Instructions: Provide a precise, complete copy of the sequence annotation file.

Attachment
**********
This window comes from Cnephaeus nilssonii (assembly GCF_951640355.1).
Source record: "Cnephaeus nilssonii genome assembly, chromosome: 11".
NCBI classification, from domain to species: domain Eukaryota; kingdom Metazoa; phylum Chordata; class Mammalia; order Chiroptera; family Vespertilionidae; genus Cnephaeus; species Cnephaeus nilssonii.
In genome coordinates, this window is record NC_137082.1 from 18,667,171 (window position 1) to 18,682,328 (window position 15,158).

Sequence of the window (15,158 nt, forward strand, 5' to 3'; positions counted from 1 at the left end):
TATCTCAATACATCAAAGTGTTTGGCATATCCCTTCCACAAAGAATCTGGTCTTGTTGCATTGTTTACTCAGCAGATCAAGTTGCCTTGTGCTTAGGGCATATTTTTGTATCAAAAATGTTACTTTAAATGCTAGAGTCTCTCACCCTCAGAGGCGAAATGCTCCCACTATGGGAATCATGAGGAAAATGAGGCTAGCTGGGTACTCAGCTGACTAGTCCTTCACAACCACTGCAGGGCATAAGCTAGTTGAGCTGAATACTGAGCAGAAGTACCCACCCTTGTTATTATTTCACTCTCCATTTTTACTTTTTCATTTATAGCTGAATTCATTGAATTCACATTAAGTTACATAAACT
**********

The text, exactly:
This window comes from Cnephaeus nilssonii (assembly GCF_951640355.1).
Source record: "Cnephaeus nilssonii genome assembly, chromosome: 11".
NCBI classification, from domain to species: domain Eukaryota; kingdom Metazoa; phylum Chordata; class Mammalia; order Chiroptera; family Vespertilionidae; genus Cnephaeus; species Cnephaeus nilssonii.
In genome coordinates, this window is record NC_137082.1 from 18,667,171 (window position 1) to 18,682,328 (window position 15,158).

Sequence of the window (15,158 nt, forward strand, 5' to 3'; positions counted from 1 at the left end):
TATCTCAATACATCAAAGTGTTTGGCATATCCCTTCCACAAAGAATCTGGTCTTGTTGCATTGTTTACTCAGCAGATCAAGTTGCCTTGTGCTTAGGGCATATTTTTGTATCAAAAATGTTACTTTAAATGCTAGAGTCTCTCACCCTCAGAGGCGAAATGCTCCCACTATGGGAATCATGAGGAAAATGAGGCTAGCTGGGTACTCAGCTGACTAGTCCTTCACAACCACTGCAGGGCATAAGCTAGTTGAGCTGAATACTGAGCAGAAGTACCCACCCTTGTTATTATTTCACTCTCCATTTTTACTTTTTCATTTATAGCTGAATTCATTGAATTCACATTAAGTTACATAAACT